Below you’ll find some helpful tips on getting to and from the Natural Arch, along with some guidelines for the correct way to enjoy the glow-worms (and yes, there’s a correct way). I’ve made the mistake before of ignoring the signs and what damage can be done to this very fragile ecosystem, so please be sure to follow these simple rules to get the most out of your adventure to see this incredible, natural lightshow.

What to Bring

The weather can change at any moment out this way, so be sure to arrive fully prepared.

I’d recommend bringing the following to cover a variety of conditions:

  • Waterproof jacket.
  • Camera (do not use flash).
  • Sturdy hikes shoes or boots.

Respecting the Environment

I’ve added in the Queensland Parks & Forests page on the glow worms for everyone to read up on. This will give you the official guide to enjoying the spectacle whilst reducing the impact on the environment as much as possible.

Typically, avoid or act on the following:

  • No flash photography.
  • Shining any type of light directly onto the glow worms.
  • Keeping noise to a minimum.
  • Apply insect repellent well before hiking down to view the larvae.
  • Do not litter! Carry out what you take in.
  • Do not smoke!

When to Visit the Glow Worm Caves on the Gold Coast

The glow-worms are best viewed during the warmer Australian summer months (November-March). This is typically when the humidity is at its highest, along with the occurring wet seasons. This provides the ideal environment that glow-worms typically thrive in. This also means this is when they are likely to be at their brightest luminosity.

Twin Falls Springbrook National Park

Personally, I like to visit the Natural Bridge glow worms and Springbrook National Park in the rainy season. This allows for a multi-day visit to experience the range of waterfalls you can also enjoy in the National Park. To avoid as many other tourists at the glow worm caves as possible, I’d recommend travelling later in the night with a fellow companion or traveller. Drive carefully at night, as the road in is winding and narrow at times.

Where to Stay to See the Gold Coast Glow Worms

There are a few options to stay in Springbrook National Park – everything from camping to AirBnb. Personally, these are my favourites, particularly if you’re planning on a multi-day experience to see the hikes and waterfalls.

Mouses House Retreat

Mouses House Retreat Springbrook National Park
Mouses House Rainforest Retreat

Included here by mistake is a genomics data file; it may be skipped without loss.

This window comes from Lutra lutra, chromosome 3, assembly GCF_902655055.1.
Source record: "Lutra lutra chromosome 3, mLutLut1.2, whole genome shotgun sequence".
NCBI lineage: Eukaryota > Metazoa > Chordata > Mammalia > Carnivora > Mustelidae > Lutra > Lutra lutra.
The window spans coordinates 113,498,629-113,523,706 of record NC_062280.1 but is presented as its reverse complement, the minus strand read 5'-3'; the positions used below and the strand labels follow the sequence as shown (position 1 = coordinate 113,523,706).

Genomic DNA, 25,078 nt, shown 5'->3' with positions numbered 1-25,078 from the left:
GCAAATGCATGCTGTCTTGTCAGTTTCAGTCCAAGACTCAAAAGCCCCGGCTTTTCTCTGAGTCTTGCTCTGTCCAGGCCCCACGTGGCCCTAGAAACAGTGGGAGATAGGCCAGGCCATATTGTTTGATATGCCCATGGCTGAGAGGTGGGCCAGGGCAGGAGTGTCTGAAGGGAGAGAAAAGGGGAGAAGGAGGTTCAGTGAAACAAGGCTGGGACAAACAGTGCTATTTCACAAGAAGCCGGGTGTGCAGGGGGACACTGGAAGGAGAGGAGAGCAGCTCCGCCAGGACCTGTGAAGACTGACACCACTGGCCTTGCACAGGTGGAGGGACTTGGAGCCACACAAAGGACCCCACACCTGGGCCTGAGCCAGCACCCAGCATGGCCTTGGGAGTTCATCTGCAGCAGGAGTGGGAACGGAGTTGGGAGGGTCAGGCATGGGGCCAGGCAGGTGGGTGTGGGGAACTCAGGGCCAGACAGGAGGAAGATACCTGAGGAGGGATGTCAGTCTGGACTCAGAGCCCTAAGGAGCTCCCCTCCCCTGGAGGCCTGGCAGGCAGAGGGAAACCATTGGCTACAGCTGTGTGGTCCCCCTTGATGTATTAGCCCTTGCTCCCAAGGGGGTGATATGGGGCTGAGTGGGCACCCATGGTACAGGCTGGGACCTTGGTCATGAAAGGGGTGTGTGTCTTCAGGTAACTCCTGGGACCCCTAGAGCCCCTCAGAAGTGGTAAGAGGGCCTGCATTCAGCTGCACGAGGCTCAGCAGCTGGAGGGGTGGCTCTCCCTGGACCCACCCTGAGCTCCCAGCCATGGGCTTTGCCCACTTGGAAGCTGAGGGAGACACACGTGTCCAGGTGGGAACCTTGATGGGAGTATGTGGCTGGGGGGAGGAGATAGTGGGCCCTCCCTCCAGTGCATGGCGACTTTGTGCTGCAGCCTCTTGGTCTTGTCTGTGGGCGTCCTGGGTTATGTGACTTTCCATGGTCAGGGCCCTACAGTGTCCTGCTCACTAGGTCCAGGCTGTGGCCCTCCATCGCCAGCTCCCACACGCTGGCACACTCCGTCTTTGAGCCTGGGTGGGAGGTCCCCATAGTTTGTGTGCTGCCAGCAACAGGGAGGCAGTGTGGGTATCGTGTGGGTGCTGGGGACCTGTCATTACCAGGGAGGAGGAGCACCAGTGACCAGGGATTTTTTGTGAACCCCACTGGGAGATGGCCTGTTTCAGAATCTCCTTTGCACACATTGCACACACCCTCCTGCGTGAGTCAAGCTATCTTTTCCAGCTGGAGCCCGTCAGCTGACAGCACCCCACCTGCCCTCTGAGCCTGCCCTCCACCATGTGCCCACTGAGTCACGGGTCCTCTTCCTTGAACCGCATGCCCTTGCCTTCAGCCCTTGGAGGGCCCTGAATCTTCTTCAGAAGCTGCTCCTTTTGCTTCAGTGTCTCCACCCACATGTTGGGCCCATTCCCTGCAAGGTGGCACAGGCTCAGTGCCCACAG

Mouses House Retreat Springbrook

Springbrook Mountain Chalets

Springbrook Mountain Chalet

Gold Coast

If you’re planning to stay in one of the many Gold Coast hotel options, these are some of my recommendations.

The Mercure Gold Coast

The Langham

Oaks Gold Coast

Other Locations to See Glow Worms in Australia & NZ

Lamington National Park, Oreilly’s Rainforest Retreat

Orielly’s rainforest retreat actually has an amazing glow worm colony of its own. You can choose to see it on a tour from Orielly’s Rainforest Retreat or brave the track in the dark on your own.

The track for this experience is accessible near the Oreilly’s Rainforest Retreat cabins. It’s a small, narrow track to the left of the main spas and view platforms behind the reception area.

The walk takes about 20-25 mins.

You’ll need to walk over the suspension bridge, continue on further, go under the hollowed-out tree trunk on the track and turn left.

This will bring to the stream that you can follow to a small, peaceful fern dell. There are a few wooden seats that are used for the tour group – that’s when you know you’ve reached the right area.

It’s best to scope this area out in the daytime, so you have a clear idea of where to go at night.

Alternatively, Oreilly’s offer a paid guided tour from the accommodation.

Tambourine Mountain (Mount Tamborine)

Mole Creek, Tasmania

New Zealand’s North Island

As mentioned earlier, New Zealand is also home to the largest population of glow-worms in the world. The wetter conditions prove to be the ultimate hot spot to view these incredible creatures. For the ultimate experience, consider booking a private tour on the North Island of New Zealand. You will not be disappointed.

Glow Worm Gold Coast Summary

All in all, visiting the Gold Coast glow worms is one of the BEST experiences you can do in the area. It’s the perfect activity for families of all ages as the hike to the cave is a low degree in difficulty. It may get slippery during the wetter months, so please take care. If you’re looking for a once in a lifetime experience, that’s close to home, this has to be it. Enjoy, take care and remember to respect our environment.

For other incredible experiences in this area of Queensland, check out the articles below!

Disclaimer: These are my experiences, honest opinions and stories. We are proud to partner with many beautiful digital education & travel products and services as an affiliate. On some occasions, we may benefit from a commission when you make a purchase with these links. This commission helps to support the ongoing publication of free and readily available content designed for those who wish to get started in the online business and creator space. This is not financial advice.